From here, we ascend up to the Basilica, the first cathedral of Siracusa (and one of the first in the world as it was built 35 years after Jesus was crucified). It was interesting to see the repurposing of various bits of Roman building- for example, the altar was a sarcophagus turned upside down. The building is now in ruins, although still consecrated and used for private events. The main area of interest is the crypt below. The walls are adorned with Byzantine art- initially we’re wowed to see something so old in such good condition…and then informed that they were painted by Normans in this style- still pretty old and pretty cool though and interesting to see the style in the flesh, having had the religious art education from Marie a few years ago. What’s most interesting, in a macabre way, is hearing that there was a body of a Saint kept in the crypt in a sarcophagus with holes in the sides so people could pray for miracles whilst touching the decaying remains of the dead body- eugh! It must have stank the place out too!
Anyway, back to our family and the little Zaza who’s unsurprisingly requesting some milk. We have a little sit in the shade for this when my boobs decide to become fountains and I literally end up with a handful of milk as Eliza’s found the flow too strong. This proves humorous and educational for Vicky, who’s surprised at the watery consistency of the milk, and I’m sure completely amazing for my Dad, who throughout the holiday has done his upmost to look the other way whenever it’s baby meal time.
We then optimistically walk back to the bus stop, thinking we’ll just ‘hop on’ for the rest of the tour. This is when we discover there is just one bus, wait 45 minutes for it to arrive almost full. With only two seats available a debate ensues with us wanting Dad and Jackie to get on as we can walk back while they insist we need to get on as we have Eliza. With the benefit of hindsight we later all realise the best solution would have been Jackie, me and Eliza. In the end we lose the debate and get on, with the others planning to get a taxi back. Off we set to find several other people at subsequent stops having the same problem- it’s the end of the day so everyone is trying to get back on the bus from the various ruins to their hotels.
Back near our B&B, we stop off for an ice cream. I then get strange looks from people as I’m wandering along with a sleeping Eliza hanging from one arm and an ice-cream in the other hand, and we head back to the B&B to await the arrival of everyone else.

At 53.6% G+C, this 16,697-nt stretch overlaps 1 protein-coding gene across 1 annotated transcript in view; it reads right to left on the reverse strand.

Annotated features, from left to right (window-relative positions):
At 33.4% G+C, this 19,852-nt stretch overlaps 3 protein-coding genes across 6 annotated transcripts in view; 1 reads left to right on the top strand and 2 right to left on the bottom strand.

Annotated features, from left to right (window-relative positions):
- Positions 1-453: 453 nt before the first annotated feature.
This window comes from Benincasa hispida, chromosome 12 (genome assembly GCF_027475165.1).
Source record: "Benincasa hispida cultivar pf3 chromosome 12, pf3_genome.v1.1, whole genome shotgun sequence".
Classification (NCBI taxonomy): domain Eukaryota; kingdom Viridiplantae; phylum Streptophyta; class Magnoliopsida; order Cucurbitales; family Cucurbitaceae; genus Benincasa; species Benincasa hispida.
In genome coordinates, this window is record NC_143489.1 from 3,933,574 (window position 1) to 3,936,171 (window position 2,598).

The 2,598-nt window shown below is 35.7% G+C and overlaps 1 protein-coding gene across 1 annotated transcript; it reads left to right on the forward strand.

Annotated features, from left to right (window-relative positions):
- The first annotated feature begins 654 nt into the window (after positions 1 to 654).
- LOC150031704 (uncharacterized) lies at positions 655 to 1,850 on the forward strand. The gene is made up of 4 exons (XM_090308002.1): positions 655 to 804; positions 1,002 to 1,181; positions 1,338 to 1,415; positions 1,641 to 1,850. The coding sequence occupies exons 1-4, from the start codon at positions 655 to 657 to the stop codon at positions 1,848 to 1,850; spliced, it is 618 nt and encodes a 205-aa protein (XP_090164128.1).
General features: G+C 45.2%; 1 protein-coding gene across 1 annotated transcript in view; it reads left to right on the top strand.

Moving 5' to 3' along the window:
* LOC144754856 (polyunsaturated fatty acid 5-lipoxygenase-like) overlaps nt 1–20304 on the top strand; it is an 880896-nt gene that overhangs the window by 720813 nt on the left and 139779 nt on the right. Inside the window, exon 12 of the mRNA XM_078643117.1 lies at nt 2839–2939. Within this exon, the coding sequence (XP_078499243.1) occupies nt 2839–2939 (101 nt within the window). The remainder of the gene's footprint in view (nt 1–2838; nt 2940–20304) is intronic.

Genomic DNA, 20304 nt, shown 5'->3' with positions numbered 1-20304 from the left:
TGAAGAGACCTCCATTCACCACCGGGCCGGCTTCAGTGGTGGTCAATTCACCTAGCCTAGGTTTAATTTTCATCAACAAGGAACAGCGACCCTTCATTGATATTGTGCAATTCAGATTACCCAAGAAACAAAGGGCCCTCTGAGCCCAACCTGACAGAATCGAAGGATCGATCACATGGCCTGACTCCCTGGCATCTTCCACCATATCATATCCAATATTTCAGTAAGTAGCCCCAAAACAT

Turns out that getting a taxi with no Italian in the small town of Siracusa isn’t the easiest thing to do and that they’ve decided to walk back instead. This means they’re pretty much walking the entire length of the town, with one dodgy ankle and walking stick, on a hot day having walked most of the day already….They arrive back exhausted and entertain us with stories of Dad’s attempts to hail a passing taxi using the same discreet method that works perfectly in London.
We have meanwhile found out there is a puppet show nearby at 6pm. The region is famous for these so we’re quite keen to experience it. There’s only 5 minutes to spare when they arrive so we have a quick discussion and agree that we’ll go and leave them to rest and have a play with Eliza. We then leg it round the corner and into the theatre reception to be told there’s only 5 minutes remaining of the show….turns out the laptop is still on English time and it’s actually 6:55pm. Back to the B&B it is and then out for our final dinner together.
We were so taken by our breakfast location that we end up having dinner in the same restaurant, facing the cathedral as the sun sets and enjoying the liveliness of the plaza, with a man nearby playing the accordion (which successfully sends Eliza to sleep so we all get to eat our nice hot food together). The food is delicious, although Vicky’s lemon spaghetti is a bit strange- a creamy lemon sauce that feels more like a dessert than a main, and the rose wine we order, inspired by Jackie’s rose in Taormina, is a bit of a disappointment- shame we ordered a litre of the stuff!
The following morning we bid a fond, if early, farewell to our family with an 8am breakfast in front of the cathedral and head toward the mainland. We’ve loved our family holiday here.
Sicily you’ve been great, we’ll be sure to return.